Refers to a waistcoat-wearing, pocket-watch-wielding white rabbit, hurrying along and muttering, “Oh dear! I shall be late!” in Lewis Carroll’s Alice in Wonderland (1865), whom Alice follows down a rabbit hole into Wonderland.
Awesome rock band Jefferson Airplane’s 1967 song White Rabbit retold the story of Alice’s adventures as though they were a psychedelic drug trip. But whether you take it literally or metaphorically, following the white rabbit means following an unlikely clue, an innocuous, unbelievable (but also, frankly a bit ridiculous) sign, to find oneself in the midst of more or less extraordinary, marvelous, amazing circumstances that challenge one’s fundamental beliefs, expand one’s horizons &/or perception of realities, transform one’s perspective, and change one’s life.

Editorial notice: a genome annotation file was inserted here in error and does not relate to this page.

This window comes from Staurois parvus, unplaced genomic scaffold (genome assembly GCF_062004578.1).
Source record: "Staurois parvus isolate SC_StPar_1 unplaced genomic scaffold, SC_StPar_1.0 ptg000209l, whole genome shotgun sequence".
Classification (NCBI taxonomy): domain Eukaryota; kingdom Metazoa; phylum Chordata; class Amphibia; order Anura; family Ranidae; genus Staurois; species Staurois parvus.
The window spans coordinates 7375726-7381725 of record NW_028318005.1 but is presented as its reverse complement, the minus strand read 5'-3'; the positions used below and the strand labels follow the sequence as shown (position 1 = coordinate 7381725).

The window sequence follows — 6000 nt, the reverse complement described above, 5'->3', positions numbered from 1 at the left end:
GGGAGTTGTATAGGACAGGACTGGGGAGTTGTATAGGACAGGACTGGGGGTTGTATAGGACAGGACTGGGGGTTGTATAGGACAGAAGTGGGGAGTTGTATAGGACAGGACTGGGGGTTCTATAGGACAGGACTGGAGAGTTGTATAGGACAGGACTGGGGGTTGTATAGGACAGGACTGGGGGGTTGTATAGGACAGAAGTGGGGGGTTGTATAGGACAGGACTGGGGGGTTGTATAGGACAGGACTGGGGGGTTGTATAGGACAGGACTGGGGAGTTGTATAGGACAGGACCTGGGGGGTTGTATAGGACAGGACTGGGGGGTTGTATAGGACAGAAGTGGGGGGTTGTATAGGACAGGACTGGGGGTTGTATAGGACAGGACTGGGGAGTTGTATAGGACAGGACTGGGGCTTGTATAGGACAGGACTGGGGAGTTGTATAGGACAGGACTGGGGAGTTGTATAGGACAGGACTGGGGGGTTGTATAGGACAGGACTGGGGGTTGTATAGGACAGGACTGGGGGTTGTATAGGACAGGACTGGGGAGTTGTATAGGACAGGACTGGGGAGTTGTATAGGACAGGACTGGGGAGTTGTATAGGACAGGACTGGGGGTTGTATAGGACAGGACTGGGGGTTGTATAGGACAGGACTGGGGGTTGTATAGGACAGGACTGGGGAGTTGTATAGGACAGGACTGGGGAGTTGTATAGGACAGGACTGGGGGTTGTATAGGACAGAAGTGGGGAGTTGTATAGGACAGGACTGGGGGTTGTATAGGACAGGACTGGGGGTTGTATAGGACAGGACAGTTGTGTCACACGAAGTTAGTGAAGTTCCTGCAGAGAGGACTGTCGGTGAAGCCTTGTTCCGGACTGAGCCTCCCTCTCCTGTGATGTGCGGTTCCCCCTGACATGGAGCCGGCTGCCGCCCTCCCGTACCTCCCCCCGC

The phrase has become commonplace in popular culture; e.g. in the 1999 film The Matrix, the resistance fighter folks use the trope of following a white rabbit to lead Neo/Mr Anderson/The One out of the matrix. Oddly enough, though, the phrase hasn’t filtered through as a metaphor in non-fantastical contexts to any appreciable degree. Outside of science fiction or fantasy, if a writer refers to the white rabbit, s/he is almost certainly specifically alluding to previous uses, usually to Carroll. (We should change that!)